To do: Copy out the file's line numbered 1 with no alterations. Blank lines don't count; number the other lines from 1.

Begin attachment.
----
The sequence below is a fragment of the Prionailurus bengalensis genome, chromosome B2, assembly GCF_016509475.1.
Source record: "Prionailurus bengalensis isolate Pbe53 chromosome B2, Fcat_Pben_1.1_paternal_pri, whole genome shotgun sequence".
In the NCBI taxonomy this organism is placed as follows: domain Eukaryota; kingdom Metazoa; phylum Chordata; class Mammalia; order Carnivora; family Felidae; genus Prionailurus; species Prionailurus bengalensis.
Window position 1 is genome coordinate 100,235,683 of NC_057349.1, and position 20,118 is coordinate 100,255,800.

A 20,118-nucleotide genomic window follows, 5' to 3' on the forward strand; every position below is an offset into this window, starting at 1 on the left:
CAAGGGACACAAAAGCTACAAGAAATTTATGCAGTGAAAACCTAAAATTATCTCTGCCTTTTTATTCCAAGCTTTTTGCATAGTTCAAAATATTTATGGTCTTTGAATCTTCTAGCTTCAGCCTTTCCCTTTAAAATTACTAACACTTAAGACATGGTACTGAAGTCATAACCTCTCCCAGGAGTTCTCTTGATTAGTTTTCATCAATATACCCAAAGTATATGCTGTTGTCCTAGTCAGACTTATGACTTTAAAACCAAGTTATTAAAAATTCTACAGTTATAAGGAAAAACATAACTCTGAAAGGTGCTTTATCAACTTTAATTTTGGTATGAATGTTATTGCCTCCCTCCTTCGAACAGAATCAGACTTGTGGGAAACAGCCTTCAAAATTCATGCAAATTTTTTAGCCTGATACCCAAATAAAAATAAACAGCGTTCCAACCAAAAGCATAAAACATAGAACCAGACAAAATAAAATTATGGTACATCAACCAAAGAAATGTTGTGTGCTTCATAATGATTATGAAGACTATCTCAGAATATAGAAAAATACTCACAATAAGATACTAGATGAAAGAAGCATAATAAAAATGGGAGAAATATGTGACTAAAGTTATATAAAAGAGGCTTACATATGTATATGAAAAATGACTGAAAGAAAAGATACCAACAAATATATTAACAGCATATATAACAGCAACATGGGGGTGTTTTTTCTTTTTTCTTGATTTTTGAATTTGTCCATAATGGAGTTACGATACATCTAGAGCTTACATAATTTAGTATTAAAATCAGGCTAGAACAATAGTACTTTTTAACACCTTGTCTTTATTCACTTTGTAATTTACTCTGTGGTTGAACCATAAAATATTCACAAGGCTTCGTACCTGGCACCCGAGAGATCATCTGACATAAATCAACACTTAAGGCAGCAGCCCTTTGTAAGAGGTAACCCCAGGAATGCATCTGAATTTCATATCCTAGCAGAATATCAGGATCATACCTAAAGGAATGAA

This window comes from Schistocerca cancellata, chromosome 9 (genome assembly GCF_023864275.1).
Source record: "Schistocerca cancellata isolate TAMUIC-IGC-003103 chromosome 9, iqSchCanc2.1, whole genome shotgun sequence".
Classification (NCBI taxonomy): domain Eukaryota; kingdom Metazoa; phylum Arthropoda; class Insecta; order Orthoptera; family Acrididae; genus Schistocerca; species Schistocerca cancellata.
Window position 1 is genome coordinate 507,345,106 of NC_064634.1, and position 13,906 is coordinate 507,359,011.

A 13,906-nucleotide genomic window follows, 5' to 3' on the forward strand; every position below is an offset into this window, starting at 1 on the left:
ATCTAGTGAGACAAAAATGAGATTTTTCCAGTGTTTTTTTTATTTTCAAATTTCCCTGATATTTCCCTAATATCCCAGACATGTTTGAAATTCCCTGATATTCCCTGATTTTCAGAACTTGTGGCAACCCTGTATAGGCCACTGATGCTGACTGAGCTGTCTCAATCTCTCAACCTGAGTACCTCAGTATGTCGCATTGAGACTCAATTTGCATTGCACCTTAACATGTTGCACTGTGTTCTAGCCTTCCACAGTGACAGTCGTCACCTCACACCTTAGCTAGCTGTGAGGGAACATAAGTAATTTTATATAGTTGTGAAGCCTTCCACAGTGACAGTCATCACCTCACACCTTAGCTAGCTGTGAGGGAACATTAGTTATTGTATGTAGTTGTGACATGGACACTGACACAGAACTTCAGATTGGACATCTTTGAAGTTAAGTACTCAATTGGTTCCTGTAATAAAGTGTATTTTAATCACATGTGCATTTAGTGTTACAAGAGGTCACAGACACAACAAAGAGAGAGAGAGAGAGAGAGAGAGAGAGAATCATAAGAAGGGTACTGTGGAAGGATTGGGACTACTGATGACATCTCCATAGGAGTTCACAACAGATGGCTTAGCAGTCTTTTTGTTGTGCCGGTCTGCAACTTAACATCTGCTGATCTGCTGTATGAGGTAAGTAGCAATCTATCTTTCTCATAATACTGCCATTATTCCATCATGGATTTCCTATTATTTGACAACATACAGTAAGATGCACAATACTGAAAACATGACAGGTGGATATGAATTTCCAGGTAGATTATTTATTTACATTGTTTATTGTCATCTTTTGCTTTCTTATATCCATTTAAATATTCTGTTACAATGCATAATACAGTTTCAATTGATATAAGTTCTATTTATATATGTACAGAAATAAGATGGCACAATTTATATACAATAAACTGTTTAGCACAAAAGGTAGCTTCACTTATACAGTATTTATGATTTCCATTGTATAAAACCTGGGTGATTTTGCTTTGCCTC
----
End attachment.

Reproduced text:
The sequence below is a fragment of the Prionailurus bengalensis genome, chromosome B2, assembly GCF_016509475.1.